I was asked to accompany our youth to WYD. You would think that doing what God asked all would go smoothly. So you can imagine how horrified I was when on Day One I started getting a lot of pain and asthma. How could I serve the youth when held back like this? But I was reassured by the words of St Teresa of Avila: we don’t enter the monastery to gain perfect health! In other words, we don’t become Christian to avoid suffering – but to be set free to be loved and to love.
This is what the Lord says to us today: do not be surprised that you are tested. Sometimes we can be tempted to think that being Catholic we won’t go wrong or get humiliated. My friends, this is part of following Christ. Suffering is simply part of life on earth. As the first reading says: In a shaken sieve the rubbish is left behind,..The kiln tests the work of the potter,…The orchard where a tree grows is judged on the quality of its fruit…since this is the test of men. The only question is: do I suffer without God’s help – or with him?
The second thing he invites us to do is to praise him in times of suffering. It’s all there in the psalm: It is good to give thanks to the Lord, to make music to your name, O Most High, to proclaim your love in the morning and your truth in the watches of the night. Why? Because as the psalmist points out:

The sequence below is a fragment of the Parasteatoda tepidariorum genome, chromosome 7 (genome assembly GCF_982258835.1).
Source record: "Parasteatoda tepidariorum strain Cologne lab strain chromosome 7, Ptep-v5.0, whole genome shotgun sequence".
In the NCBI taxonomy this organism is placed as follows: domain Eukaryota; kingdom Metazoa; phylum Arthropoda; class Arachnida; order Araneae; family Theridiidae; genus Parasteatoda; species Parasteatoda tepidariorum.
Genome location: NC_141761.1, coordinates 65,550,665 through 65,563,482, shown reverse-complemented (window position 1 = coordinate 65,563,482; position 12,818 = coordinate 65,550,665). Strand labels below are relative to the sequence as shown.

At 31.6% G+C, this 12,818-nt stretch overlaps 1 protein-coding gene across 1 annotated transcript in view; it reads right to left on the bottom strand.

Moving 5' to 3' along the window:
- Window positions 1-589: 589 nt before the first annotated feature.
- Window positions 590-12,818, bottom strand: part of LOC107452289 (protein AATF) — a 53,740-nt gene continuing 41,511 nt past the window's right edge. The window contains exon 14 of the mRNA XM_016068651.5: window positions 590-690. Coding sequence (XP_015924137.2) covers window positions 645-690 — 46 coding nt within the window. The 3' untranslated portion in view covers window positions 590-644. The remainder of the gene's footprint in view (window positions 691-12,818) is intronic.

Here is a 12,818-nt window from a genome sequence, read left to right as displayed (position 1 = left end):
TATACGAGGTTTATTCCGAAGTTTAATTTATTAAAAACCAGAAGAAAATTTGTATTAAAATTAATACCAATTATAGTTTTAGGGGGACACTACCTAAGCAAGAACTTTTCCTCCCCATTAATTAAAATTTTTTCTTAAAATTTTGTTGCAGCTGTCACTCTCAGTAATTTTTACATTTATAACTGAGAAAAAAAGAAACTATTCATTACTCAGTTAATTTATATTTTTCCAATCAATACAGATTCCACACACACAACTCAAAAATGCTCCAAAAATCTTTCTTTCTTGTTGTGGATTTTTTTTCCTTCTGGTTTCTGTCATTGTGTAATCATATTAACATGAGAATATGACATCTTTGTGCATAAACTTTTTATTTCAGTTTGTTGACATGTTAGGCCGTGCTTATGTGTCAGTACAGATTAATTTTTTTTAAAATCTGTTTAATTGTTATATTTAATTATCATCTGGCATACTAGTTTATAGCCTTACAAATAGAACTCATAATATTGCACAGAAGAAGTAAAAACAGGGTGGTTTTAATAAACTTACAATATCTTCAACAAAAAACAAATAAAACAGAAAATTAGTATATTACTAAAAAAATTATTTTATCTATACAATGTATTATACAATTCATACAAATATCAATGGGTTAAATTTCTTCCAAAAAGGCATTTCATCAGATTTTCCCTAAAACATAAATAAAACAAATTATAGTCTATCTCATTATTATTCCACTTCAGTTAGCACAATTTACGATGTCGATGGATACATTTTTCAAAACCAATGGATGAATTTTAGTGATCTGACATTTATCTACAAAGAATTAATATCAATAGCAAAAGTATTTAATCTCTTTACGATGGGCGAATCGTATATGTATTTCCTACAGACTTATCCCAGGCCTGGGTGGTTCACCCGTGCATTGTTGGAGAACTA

- God is good, and never ceases in generously showering us with his goodness.
- It makes us feel better – ie helps reorder our emotions to the Good.
- It also refocuses our heart on the One Essential: deepening our heart into the goodness of God’s heart, and opening our heart to receive his constant shower of goodness. Planted in the house of the Lord they will flourish in the courts of our God, still bearing fruit when they are old, still full of sap, still green, to proclaim that the Lord is just. In him, my rock, there is no wrong.
So with hymns, with words, in silence, or in the Daily Office – praise God daily.
Thirdly – as Jesus warns us in the Gospel, don’t be discouraged or distracted by blind guides. ‘Can one blind man guide another? Surely both will fall into a pit? The disciple is not superior to his teacher; the fully trained disciple will always be like his teacher. In times like the present, there are always a few who will use our vulnerability to pressure us into changing the Master’s teaching or his foundational organisation of the Church. Don’t be distracted or alarmed: our responsibility is to calmly and reasonably test each proposal against whether it helps or harms how Jesus (1) set up and (2) what he teaches through the Church – his own Body.
And finally one last word: Be not afraid! God’s people have always had ups and downs – so it is not surprising when occasionally we go through the heat, fruitlessness, solitude and fatigue of the desert. But we always do so with Jesus Christ, who is as fresh and needed by all as when he rose from the dead. He makes no mistakes, he is with us, and all things are under his feet. So let’s pray that we are able to live true freedom – to abandon ourselves totally to his will, knowing that our hearts can rest in peace because we have placed them in His, and that He is looking after everything – the only one earthly security.